(CNN) – In a commencement address that often echoed his campaign pitch, Vice President Joe Biden on Saturday offered graduating cadets at the U.S. Military Academy a full-throated espousal of President Barack Obama's foreign policy.
"President Obama and I came into office determined to end the war in Iraq responsibly, and today our troops are home," Biden said, underscoring a point he and Obama often make on the campaign trail.
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Biden also hailed Obama's strategy in Afghanistan, saying a renewed focus on al Qaeda has hurt the militant Islamist organization.
"In Afghanistan, President Obama laid out a clear strategy," Biden said. "Our commanders re-focused and re-doubled their efforts on disrupting, dismantling and ultimately destroying and defeating al Qaeda. Reversing the Taliban's momentum and training the Afghan security forces to prevent extremists from gaining ground. Since then, we've taken out – you have taken out – more than half of al Qaeda's senior leadership."
Biden also hailed the killing of Osama bin Laden, saying the May 2011 raid sent a message to the world: "If you harm America, we will follow you to the end of the Earth."
Biden's commencement address came as he and Obama face an expected tough fight against former Massachusetts Gov. Mitt Romney, the presumptive Republican presidential nominee. Recent polling, including an NBC News/Wall Street Journal survey out Tuesday, shows voters give the president better marks for his handling of foreign affairs than the U.S. economy, consistently the top issue for voters.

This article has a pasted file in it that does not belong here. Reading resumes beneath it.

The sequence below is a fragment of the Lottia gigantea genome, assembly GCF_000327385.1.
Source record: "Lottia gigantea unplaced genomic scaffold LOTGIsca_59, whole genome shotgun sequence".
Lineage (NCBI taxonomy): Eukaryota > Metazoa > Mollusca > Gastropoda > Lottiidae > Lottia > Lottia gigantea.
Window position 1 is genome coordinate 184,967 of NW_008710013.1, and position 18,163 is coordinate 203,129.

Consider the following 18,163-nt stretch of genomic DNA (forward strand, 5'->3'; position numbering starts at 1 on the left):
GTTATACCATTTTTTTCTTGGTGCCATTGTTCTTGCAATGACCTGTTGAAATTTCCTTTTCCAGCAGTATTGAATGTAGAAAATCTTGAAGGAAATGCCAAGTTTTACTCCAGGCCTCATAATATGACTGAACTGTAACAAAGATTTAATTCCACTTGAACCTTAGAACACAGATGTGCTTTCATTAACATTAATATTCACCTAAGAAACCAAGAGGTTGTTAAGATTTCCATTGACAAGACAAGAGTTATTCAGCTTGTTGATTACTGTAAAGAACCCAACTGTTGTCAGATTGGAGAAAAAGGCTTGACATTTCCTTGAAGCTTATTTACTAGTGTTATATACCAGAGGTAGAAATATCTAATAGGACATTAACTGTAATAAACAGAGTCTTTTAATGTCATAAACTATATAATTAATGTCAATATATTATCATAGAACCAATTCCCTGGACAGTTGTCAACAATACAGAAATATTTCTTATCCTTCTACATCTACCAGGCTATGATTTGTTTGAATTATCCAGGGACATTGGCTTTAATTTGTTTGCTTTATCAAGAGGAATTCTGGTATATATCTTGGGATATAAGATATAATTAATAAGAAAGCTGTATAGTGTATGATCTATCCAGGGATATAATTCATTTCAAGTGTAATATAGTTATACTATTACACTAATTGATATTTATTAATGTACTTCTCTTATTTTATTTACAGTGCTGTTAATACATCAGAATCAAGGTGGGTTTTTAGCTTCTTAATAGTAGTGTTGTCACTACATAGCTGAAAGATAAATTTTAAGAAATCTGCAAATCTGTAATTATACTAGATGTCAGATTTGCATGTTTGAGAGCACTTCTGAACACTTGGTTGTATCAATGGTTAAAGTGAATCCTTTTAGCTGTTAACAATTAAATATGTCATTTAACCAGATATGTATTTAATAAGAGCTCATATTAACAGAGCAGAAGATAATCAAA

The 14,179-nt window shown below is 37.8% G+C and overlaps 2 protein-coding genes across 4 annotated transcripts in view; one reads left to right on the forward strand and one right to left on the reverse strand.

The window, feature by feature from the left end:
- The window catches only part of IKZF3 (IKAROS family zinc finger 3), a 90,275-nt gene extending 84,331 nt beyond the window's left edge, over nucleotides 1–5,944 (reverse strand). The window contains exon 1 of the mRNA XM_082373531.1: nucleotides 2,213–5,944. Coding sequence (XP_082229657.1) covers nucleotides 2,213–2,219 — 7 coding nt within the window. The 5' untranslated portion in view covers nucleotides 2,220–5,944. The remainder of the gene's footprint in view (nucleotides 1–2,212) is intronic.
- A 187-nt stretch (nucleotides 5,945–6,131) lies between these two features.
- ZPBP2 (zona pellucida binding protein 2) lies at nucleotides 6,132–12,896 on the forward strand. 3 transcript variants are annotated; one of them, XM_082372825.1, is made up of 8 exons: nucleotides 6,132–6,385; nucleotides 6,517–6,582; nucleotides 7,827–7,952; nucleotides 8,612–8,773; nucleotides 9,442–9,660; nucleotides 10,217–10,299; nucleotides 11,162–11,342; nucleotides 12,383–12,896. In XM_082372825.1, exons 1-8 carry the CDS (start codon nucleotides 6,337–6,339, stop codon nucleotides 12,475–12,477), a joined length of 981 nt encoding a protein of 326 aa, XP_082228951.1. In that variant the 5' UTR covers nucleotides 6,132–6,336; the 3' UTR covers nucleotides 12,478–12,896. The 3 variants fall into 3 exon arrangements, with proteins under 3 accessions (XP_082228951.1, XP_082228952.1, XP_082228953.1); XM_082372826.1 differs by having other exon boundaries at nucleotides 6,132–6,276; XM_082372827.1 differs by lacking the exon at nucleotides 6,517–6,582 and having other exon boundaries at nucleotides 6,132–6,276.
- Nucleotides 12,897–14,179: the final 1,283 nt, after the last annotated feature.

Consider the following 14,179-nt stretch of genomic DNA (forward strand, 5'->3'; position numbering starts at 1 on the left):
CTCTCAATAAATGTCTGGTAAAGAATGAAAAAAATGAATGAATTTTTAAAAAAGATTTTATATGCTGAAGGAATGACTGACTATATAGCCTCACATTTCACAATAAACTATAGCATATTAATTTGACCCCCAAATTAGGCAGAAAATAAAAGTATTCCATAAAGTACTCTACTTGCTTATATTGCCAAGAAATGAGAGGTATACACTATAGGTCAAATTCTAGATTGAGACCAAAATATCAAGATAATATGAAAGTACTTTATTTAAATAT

At West Point, Biden made brief mention of the economy, saying economic competition with countries like China would continue to help American companies succeed.
"The most critical relationship to get right is that between the United States and China. Every day the affairs of our nations, and the livelihoods of our citizens, become more connected," Biden said. "How we manage this relationship between the world's two largest economies – though we're still almost three times as large as they are – how we do this will help shape the 21st century."
Biden said there was "no doubt America can compete and America will win" in challenges from abroad.
In his address, Biden referred to the incoming second lieutenants as members of the "9/11 generation," saying their decision to enlist reflected a particular dose of courage.
"Every single generation that's preceded you at West Point has faced daunting challenges upon receiving their commission, especially in times of war. But your generation, the 9/11 generation, is more than worthy of the proud legacy you'll inherit today," Biden said.
The vice president continued, "That tragic day need not have shaped your lives, but for so many of you, it did just that. As you and your immediate predecessors came of age, 2,800,000 of you were moved to join our military, knowing full well that you were likely to be deployed to Iraq and Afghanistan."